Figure 3.

Branch-length distortion varies with reference database size, read length, and number of reads. A branch DF of 1.0 is optimal and signifies that a topologically correct branch is estimated to be the same length in the read tree as in the source tree. The amount of branch-length distortion is inversely related to read length and reference database size, and grows with the number of reads. Variation in the DF quartiles indicates that larger reference databases reduce the amount that branch lengths are overestimated (DF third quartile), particularly in scenarios with 200 reads, while longer read lengths consistently improve the amount that branch lengths are underestimated (DF first quartile). In scenarios involving a small reference database, the DF third quartile is increased by increasing the number of reads, regardless of read length; this trend is drastic with pplacer. Each panel shows the mean values of the DF median, first quartile, and third quartile, averaged over 30 simulations for each parameter combination. Vertical error bars show a standard deviation above and below the mean. Data for rpoB family are shown; trends were similar across gene families tested (Additional file 3: Figure S2).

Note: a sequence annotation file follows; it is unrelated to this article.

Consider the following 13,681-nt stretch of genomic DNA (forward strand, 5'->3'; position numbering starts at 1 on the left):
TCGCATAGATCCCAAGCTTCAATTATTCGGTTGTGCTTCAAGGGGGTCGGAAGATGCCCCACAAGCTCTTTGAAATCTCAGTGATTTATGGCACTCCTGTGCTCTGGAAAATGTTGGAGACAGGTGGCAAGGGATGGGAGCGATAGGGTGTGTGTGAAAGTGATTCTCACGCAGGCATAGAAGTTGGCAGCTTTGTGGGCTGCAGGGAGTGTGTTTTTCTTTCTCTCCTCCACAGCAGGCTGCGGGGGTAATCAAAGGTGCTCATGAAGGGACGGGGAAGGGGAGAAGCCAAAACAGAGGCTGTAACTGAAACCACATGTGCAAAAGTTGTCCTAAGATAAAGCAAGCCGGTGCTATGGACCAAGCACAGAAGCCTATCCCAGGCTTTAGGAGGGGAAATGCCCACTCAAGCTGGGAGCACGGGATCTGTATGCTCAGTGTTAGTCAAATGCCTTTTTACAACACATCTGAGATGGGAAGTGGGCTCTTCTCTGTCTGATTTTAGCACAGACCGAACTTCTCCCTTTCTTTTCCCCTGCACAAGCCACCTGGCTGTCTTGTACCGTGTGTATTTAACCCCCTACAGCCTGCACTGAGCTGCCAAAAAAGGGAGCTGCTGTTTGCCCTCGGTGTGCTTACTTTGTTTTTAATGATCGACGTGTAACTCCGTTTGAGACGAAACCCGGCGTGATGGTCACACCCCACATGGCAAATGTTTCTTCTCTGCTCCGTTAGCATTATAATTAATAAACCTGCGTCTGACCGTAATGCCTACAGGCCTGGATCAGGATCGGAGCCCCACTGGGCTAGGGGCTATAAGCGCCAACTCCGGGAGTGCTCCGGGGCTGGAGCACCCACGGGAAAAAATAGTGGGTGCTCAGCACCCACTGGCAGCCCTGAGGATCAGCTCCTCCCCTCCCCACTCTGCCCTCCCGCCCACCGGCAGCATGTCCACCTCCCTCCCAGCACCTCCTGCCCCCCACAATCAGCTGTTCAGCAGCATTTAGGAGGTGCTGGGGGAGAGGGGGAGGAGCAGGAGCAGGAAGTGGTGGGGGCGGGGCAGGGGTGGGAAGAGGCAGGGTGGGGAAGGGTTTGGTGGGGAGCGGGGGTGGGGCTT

Riesenfeld and Pollard BMC Genomics 2013 14:419   doi:10.1186/1471-2164-14-419
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